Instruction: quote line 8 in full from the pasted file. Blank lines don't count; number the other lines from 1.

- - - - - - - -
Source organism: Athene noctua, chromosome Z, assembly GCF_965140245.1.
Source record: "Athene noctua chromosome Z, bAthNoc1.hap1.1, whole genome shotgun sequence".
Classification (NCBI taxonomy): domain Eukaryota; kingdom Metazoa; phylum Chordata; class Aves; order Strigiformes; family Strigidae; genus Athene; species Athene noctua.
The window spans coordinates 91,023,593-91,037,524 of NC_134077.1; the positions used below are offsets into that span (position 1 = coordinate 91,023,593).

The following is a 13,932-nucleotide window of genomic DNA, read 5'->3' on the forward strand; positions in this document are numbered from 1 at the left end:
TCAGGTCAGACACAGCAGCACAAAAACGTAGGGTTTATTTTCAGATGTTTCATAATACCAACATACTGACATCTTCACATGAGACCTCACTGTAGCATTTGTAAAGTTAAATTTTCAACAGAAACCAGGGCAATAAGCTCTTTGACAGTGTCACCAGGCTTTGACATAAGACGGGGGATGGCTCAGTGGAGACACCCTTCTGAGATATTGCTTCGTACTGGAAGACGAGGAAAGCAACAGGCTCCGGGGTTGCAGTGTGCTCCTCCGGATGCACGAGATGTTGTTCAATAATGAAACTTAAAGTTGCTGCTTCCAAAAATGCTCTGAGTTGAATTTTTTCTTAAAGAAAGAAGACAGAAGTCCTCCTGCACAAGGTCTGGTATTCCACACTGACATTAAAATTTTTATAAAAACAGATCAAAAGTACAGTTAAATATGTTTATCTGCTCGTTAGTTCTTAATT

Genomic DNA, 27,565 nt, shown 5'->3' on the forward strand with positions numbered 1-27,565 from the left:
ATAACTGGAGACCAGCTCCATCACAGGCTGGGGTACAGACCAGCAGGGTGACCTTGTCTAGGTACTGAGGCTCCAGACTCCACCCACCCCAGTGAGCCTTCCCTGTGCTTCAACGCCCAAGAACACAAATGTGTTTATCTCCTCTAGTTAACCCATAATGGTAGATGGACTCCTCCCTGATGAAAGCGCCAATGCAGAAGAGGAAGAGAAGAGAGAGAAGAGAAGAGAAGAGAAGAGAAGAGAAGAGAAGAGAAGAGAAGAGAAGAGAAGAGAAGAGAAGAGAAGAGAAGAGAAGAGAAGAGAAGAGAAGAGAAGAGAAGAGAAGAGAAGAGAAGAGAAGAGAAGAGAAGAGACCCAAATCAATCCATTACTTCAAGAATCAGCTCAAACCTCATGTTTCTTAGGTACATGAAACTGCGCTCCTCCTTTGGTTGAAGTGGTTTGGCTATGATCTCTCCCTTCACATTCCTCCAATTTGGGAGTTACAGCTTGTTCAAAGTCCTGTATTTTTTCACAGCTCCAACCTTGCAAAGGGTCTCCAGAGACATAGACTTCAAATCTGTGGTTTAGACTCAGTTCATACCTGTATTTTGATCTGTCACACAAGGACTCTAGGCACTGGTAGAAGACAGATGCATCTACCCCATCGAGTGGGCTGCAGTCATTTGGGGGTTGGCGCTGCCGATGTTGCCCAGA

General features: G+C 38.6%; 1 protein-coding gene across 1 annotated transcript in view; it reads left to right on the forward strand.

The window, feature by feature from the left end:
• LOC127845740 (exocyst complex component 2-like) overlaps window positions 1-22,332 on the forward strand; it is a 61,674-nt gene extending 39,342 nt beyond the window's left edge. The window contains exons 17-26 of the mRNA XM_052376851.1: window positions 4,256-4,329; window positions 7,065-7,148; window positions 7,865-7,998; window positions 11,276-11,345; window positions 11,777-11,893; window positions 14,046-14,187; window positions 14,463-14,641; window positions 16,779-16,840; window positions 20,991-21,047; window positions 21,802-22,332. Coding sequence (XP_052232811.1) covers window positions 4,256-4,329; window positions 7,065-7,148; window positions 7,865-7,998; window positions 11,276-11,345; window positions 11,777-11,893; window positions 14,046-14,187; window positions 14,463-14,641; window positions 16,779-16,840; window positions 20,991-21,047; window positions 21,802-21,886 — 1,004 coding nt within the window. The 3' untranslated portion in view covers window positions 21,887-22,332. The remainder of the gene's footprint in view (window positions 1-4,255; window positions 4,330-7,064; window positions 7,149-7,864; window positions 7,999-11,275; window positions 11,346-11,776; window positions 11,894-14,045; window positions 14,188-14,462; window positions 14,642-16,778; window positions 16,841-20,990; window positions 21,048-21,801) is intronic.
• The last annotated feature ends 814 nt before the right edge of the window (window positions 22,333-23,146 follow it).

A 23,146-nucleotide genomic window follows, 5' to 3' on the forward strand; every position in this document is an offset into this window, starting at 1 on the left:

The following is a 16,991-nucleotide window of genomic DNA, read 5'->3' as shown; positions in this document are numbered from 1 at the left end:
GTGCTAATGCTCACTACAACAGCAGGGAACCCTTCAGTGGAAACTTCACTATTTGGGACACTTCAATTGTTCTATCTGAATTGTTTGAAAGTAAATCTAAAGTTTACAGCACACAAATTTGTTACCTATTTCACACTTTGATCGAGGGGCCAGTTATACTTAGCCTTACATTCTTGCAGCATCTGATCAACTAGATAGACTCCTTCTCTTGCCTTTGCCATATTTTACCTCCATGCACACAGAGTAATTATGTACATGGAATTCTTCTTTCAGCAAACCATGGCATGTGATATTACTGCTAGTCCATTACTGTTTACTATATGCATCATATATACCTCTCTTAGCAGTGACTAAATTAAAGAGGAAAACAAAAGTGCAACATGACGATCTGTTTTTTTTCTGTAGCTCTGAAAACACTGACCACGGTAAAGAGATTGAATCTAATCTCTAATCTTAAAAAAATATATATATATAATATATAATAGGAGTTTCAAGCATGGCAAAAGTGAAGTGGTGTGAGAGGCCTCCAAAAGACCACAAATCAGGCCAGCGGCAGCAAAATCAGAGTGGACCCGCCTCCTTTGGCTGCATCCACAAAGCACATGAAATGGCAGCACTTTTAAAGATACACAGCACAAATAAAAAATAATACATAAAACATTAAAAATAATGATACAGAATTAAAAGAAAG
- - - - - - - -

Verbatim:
ATAACTGGAGACCAGCTCCATCACAGGCTGGGGTACAGACCAGCAGGGTGACCTTGTCTAGGTACTGAGGCTCCAGACTCCACCCACCCCAGTGAGCCTTCCCTGTGCTTCAACGCCCAAGAACACAAATGTGTTTATCTCCTCTAGTTAACCCATAATGGTAGATGGACTCCTCCCTGATGAAAGCGCCAATGCAGAAGAGGAAGAGAAGAGAGAGAAGAGAAGAGAAGAGAAGAGAAGAGAAGAGAAGAGAAGAGAAGAGAAGAGAAGAGAAGAGAAGAGAAGAGAAGAGAAGAGAAGAGAAGAGAAGAGAAGAGAAGAGAAGAGAAGAGAAGAGAAGAGAAGAGAAGAGACCCAAATCAATCCATTACTTCAAGAATCAGCTCAAACCTCATGTTTCTTAGGTACATGAAACTGCGCTCCTCCTTTGGTTGAAGTGGTTTGGCTATGATCTCTCCCTTCACATTCCTCCAATTTGGGAGTTACAGCTTGTTCAAAGTCCTGTATTTTTTCACAGCTCCAACCTTGCAAAGGGTCTCCAGAGACATAGACTTCAAATCTGTGGTTTAGACTCAGTTCATACCTGTATTTTGATCTGTCACACAAGGACTCTAGGCACTGGTAGAAGACAGATGCATCTACCCCATCGAGTGGGCTGCAGTCATTTGGGGGTTGGCGCTGCCGATGTTGCCCAGA